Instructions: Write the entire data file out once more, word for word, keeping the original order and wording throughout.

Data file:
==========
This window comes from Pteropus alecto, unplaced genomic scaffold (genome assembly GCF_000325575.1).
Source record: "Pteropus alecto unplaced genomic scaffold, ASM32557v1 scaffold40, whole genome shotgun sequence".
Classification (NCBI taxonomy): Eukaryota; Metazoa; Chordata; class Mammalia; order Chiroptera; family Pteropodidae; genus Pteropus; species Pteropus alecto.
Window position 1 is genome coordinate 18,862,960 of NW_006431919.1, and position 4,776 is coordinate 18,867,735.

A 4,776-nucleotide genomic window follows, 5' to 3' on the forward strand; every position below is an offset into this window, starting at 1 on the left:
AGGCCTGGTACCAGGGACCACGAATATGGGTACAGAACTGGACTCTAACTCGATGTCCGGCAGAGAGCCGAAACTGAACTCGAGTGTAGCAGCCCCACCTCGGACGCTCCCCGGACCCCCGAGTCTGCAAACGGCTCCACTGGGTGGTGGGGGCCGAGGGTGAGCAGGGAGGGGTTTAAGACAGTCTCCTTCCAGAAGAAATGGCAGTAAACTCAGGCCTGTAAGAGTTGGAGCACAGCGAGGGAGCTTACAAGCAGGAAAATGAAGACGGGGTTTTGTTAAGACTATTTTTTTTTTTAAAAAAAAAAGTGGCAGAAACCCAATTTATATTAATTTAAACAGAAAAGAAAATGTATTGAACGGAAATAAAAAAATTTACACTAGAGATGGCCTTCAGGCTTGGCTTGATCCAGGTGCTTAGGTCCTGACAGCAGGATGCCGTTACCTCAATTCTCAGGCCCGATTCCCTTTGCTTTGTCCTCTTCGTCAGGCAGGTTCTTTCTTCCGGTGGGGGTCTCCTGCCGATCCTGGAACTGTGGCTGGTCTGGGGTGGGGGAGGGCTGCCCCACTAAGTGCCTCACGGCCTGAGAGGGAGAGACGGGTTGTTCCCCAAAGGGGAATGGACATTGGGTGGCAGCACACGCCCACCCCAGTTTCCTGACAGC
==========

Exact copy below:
This window comes from Pteropus alecto, unplaced genomic scaffold (genome assembly GCF_000325575.1).
Source record: "Pteropus alecto unplaced genomic scaffold, ASM32557v1 scaffold40, whole genome shotgun sequence".
Classification (NCBI taxonomy): Eukaryota; Metazoa; Chordata; class Mammalia; order Chiroptera; family Pteropodidae; genus Pteropus; species Pteropus alecto.
Window position 1 is genome coordinate 18,862,960 of NW_006431919.1, and position 4,776 is coordinate 18,867,735.

A 4,776-nucleotide genomic window follows, 5' to 3' on the forward strand; every position below is an offset into this window, starting at 1 on the left:
AGGCCTGGTACCAGGGACCACGAATATGGGTACAGAACTGGACTCTAACTCGATGTCCGGCAGAGAGCCGAAACTGAACTCGAGTGTAGCAGCCCCACCTCGGACGCTCCCCGGACCCCCGAGTCTGCAAACGGCTCCACTGGGTGGTGGGGGCCGAGGGTGAGCAGGGAGGGGTTTAAGACAGTCTCCTTCCAGAAGAAATGGCAGTAAACTCAGGCCTGTAAGAGTTGGAGCACAGCGAGGGAGCTTACAAGCAGGAAAATGAAGACGGGGTTTTGTTAAGACTATTTTTTTTTTTAAAAAAAAAAGTGGCAGAAACCCAATTTATATTAATTTAAACAGAAAAGAAAATGTATTGAACGGAAATAAAAAAATTTACACTAGAGATGGCCTTCAGGCTTGGCTTGATCCAGGTGCTTAGGTCCTGACAGCAGGATGCCGTTACCTCAATTCTCAGGCCCGATTCCCTTTGCTTTGTCCTCTTCGTCAGGCAGGTTCTTTCTTCCGGTGGGGGTCTCCTGCCGATCCTGGAACTGTGGCTGGTCTGGGGTGGGGGAGGGCTGCCCCACTAAGTGCCTCACGGCCTGAGAGGGAGAGACGGGTTGTTCCCCAAAGGGGAATGGACATTGGGTGGCAGCACACGCCCACCCCAGTTTCCTGACAGC